Gillibrand sets litmus test: I will only nominate judges who back Roe v. Wade

Gillibrand sets litmus test: I will only nominate judges who back Roe v. Wade
© UPI Photo
Sen. Kirsten GillibrandKirsten Elizabeth GillibrandThe Hill's 12:30 Report: Trump digs in ahead of House vote to condemn tweet 'Game of Thrones' scores record-breaking 32 Emmy nominations The Hill's Morning Report - Presented by JUUL Labs - House to vote to condemn Trump tweet MORE (D-N.Y.) on Tuesday set a litmus test for judicial nominees under her would-be presidential administration, declaring that, if elected, she would only nominate judges who vow to uphold Roe v. Wade.

In a post on Medium, the 2020 Democratic candidate hammered President TrumpDonald John TrumpPompeo changes staff for Russia meeting after concerns raised about top negotiator's ties: report House unravels with rise of 'Les Enfants Terrible' Ben Carson: Trump is not a racist and his comments were not racist MORE for tapping what she described as “anti-choice extremists,” like Supreme Court Justices Brett KavanaughBrett Michael KavanaughThe Hill's Morning Report - A raucous debate on race ends with Trump admonishment Former Justice John Paul Stevens dies at age 99 Robert De Niro nominated for Emmy for 'SNL' role playing Robert Mueller MORE and Neil Gorsuch, to federal courts.

Gillibrand argued that with those nominations, Trump has empowered Republican lawmakers to pursue restrictive anti-abortion measures that threaten the protections offered by the landmark 1973 abortion rights case.
ADVERTISEMENT


“So today, I’m announcing that as president, I will only nominate judges —  including Supreme Court justices  —  who will commit to upholding Roe v. Wade as settled law and protect women’s reproductive rights,” Gillibrand wrote.

Most Democrats have long demanded that the courts uphold the Supreme Court’s ruling in Roe v. Wade, which held that a woman’s right to have an abortion is protected under the Constitution.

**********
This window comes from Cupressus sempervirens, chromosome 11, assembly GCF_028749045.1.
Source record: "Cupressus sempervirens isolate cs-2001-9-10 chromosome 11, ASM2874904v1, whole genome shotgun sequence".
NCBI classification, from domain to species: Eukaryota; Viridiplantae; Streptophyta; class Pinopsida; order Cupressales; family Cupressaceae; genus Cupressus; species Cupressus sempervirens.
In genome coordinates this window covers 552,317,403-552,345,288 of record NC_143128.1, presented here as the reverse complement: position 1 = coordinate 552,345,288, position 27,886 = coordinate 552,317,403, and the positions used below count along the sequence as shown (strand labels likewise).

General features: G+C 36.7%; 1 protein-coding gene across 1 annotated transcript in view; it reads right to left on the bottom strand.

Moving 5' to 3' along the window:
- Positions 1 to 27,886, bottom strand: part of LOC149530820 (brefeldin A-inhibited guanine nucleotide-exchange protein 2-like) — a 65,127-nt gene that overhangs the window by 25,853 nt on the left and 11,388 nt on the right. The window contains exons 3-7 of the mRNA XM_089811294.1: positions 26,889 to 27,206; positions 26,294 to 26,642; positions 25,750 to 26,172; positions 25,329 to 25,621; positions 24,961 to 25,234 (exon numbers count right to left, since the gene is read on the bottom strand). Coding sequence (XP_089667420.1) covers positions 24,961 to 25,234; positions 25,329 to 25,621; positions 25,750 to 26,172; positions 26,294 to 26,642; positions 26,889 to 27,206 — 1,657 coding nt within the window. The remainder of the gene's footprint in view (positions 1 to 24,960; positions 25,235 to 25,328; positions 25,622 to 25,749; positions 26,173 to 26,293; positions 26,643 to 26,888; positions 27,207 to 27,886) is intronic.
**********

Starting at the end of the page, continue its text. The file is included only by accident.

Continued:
But candidates and presidents have largely refrained in the past from setting such litmus tests for would-be judicial nominees out of concern that doing so would raise questions about the impartiality of the courts.

Gillibrand acknowledged that it is unusual for presidential candidates to stake out such firm positions on judicial nominations, especially so early in their campaigns.

But she argued that Republicans, namely Trump and Senate Majority Leader Mitch McConnellAddison (Mitch) Mitchell McConnellThe Hill's Morning Report - A raucous debate on race ends with Trump admonishment White House, Congress inch toward debt, budget deal Republicans scramble to contain Trump fallout MORE (R-Ky.) had shattered such norms, first by denying former Supreme Court nominee Merrick GarlandMerrick Brian GarlandDem senators demand GOP judicial group discloses donors John Legend: Republicans play to win, Biden plays to impress the media Biden says he opposes expanding the Supreme Court MORE a confirmation hearing in the Senate, and later by confirming Kavanaugh to the high court despite allegations of sexual misconduct against him.

In weighing in on potential judicial nominations, Gillibrand is hoping to set herself apart from the rest of the Democratic primary field, which now includes more than 20 candidates. While other candidates have sought to stake out policy positions early on in a bid to define some of the issues that will drive the 2020 primary contest, the New York senator is the first to lay out her plans for judicial nominations.

“Women deserve a president who understands the real stakes of this fight for the judiciary. President Trump is appointing circuit court judges at a record pace, not to mention making two Supreme Court appointments,” Gillibrand wrote.

“The impact of those appointments on Americans  —  and on reproductive rights in this country  —  will extend far beyond the end of his presidency. We have to fight back.”